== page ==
Your child's eyes are their windows to the world. Much like their speech and motor skills, vision is a critical part of a child's development – and there's plenty that parents can do to promote healthy eyesight for their kids for years to come.
While a pediatrician can perform general eye health screenings for newborns and visual acuity tests with infants, parents shouldn't wait too long to have kids undergo more formal eye testing. Dr. Glen Bianchi, pediatric ophthalmologist at Westwood Ophthalmology Associates, recommends a baseline eye exam with an ophthalmologist around age 5, and then every two or three years after that, if test results are normal.
According to Dr. Joseph D. Napolitano, pediatric ophthalmologist at Omni Eye Services with a location in Rochelle Park, less than five percent of children develop eye problems that require treatment. However, it's not uncommon for a child's teacher to report a potential vision problem when a student is unable to see the chalkboard or holds books too close to his face, or if grades begin to slip. While these and other obvious indicators – headaches, squinting or turning the head to preferentially see out of one eye – could warn parents of a vision problem, some of the most common problems in children can only be detected through eye screenings.
Some common problems in children include nearsightedness, farsightedness and astigmatism, while others can be more serious if not treated early. Amblyopia (also known as lazy eye) occurs when the eye does not develop properly – and if it's not detected and treated by the age of 9 or 10, the weak eye will always remain weak, says Bianchi.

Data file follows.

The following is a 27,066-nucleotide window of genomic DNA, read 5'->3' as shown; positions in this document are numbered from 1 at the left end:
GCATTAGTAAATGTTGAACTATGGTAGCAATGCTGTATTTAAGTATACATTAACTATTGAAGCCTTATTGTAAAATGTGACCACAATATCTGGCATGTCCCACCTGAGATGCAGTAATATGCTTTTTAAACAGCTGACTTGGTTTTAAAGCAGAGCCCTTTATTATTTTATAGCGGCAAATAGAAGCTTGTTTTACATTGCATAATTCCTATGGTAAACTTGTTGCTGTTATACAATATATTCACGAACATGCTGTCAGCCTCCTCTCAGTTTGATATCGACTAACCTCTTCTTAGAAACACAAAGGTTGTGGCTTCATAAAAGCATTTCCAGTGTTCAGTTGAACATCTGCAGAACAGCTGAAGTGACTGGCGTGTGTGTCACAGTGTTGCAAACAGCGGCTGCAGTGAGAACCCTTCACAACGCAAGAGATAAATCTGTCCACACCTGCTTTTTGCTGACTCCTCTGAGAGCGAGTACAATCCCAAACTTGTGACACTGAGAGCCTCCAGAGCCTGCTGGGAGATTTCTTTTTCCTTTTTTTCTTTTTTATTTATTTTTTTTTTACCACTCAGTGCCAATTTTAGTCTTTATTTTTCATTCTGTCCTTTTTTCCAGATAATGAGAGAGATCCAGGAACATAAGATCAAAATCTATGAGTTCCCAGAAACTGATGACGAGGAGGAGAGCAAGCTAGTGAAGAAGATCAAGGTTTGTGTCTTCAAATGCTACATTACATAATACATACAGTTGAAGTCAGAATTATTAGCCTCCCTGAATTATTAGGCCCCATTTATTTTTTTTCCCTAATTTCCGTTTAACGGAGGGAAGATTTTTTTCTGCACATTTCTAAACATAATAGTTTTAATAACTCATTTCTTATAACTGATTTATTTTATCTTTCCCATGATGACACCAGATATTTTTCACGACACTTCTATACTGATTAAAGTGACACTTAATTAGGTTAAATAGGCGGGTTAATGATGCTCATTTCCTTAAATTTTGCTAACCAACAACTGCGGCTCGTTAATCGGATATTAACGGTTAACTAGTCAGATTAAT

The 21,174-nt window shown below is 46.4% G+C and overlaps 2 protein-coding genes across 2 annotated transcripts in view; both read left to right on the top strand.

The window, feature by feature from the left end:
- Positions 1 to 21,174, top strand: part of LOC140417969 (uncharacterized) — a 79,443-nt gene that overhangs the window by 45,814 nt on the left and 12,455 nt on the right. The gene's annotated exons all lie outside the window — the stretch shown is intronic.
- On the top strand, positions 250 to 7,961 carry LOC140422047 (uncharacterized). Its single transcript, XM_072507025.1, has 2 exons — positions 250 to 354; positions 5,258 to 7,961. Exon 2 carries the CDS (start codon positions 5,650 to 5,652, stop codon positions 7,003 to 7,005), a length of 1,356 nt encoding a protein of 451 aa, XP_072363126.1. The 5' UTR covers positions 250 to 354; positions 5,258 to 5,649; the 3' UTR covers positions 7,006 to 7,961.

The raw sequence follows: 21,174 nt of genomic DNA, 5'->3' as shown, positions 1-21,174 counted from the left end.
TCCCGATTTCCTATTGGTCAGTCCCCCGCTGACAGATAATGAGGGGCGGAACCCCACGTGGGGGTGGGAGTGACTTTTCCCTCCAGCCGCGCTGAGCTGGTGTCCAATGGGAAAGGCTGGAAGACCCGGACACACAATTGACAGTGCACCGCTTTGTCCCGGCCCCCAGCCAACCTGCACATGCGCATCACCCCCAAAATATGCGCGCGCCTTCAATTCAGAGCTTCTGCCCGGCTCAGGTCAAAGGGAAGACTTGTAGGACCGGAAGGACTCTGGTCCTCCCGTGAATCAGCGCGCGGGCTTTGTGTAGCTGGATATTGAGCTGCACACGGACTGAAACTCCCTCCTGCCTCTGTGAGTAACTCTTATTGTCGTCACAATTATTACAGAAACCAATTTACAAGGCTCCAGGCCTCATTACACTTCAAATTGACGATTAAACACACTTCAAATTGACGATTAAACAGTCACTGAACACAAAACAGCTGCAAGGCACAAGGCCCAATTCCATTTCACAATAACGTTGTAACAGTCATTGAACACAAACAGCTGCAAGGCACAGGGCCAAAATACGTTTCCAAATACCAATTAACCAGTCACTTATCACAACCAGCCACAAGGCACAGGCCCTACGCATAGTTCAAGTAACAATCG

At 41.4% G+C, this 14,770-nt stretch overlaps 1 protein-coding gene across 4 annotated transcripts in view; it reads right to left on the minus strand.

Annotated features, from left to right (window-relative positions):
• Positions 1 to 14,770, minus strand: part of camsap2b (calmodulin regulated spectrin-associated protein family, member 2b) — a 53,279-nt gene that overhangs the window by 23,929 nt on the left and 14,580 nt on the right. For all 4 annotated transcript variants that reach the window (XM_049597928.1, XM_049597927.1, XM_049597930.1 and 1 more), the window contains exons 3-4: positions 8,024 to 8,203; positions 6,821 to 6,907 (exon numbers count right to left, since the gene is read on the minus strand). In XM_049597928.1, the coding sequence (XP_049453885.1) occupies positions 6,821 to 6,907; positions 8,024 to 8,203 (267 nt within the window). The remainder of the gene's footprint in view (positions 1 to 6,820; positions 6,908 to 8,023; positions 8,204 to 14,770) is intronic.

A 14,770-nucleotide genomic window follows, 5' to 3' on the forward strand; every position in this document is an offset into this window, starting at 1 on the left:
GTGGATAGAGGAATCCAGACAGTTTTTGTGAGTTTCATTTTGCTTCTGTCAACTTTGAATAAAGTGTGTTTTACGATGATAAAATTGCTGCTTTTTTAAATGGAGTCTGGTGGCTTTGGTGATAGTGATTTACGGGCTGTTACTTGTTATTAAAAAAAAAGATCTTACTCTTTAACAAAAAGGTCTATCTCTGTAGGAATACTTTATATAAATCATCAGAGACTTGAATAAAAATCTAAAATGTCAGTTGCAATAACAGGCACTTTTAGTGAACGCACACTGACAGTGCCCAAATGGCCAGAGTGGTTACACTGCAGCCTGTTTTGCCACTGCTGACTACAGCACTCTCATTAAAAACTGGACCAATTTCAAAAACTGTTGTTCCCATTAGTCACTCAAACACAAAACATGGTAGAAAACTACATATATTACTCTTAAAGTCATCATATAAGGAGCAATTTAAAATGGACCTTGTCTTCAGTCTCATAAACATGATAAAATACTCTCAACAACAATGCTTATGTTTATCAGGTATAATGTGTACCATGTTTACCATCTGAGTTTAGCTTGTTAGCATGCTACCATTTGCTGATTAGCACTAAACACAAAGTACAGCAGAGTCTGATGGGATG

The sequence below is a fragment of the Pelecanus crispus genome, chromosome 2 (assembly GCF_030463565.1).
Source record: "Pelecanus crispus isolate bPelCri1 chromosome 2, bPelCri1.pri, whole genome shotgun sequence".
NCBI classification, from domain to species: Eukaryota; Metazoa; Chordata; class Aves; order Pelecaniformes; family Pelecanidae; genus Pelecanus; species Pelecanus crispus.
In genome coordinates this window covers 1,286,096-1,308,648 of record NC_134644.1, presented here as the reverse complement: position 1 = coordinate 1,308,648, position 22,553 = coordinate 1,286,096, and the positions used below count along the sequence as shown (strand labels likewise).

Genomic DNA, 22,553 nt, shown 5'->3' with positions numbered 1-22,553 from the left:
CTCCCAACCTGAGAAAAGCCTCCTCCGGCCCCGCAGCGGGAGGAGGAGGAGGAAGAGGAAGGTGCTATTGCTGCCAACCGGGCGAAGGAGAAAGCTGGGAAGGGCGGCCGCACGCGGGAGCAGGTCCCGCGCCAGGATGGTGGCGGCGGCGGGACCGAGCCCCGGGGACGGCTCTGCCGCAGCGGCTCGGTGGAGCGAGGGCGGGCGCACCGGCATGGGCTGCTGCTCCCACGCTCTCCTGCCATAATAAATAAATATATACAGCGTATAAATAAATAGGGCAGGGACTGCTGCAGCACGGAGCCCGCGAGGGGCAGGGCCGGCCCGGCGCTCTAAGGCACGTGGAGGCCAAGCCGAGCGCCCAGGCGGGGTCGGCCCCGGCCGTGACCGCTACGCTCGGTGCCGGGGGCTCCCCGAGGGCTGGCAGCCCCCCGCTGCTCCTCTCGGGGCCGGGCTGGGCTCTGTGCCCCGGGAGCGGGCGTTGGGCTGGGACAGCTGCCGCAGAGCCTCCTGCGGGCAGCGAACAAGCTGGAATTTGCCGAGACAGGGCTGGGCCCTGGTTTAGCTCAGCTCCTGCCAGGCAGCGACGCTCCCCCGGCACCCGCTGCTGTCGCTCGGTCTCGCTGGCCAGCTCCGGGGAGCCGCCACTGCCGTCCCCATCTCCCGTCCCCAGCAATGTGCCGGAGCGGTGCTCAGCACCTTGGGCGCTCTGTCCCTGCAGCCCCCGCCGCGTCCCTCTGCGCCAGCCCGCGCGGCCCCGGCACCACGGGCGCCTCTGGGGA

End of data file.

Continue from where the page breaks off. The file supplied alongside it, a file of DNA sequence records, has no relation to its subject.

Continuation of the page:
"Amblyopia is the number one reason for vision loss in childhood – more than all of the other causes put together," Napolitano warns. It can be treated with glasses or eye patching. "A child may hit all developmental milestones, and her eyes may look straight, but sometimes the brain simply starts to favor one eye."
Strabismus, or crossed eyes, is another common childhood vision deficiency that's caused when eyes are misaligned, and must be caught early for treatment to be most effective.
• Wear sunglasses
• Use protective eyewear for sports
• Adjust eyeglass fit frequently
If you've ever scolded your son or daughter for sitting too close to the television, rest assured that there's probably no harm done. According to Dr. Bianchi, time spent watching television, reading or playing on the computer has little effect on a child's vision development; in fact, Dr. Napolitano notes that video games are often used to help treat children with amblyopia.
You know the one about eating carrots for healthy eyes? While carrots do contain nutrients that promote eye health, there is still no conclusive evidence that a child's diet plays a significant role in visual development – nor does their affinity for watching hours of cartoons on Saturday morning.
"None of these activities have been proven harmful to a child's visual development," Napolitano says.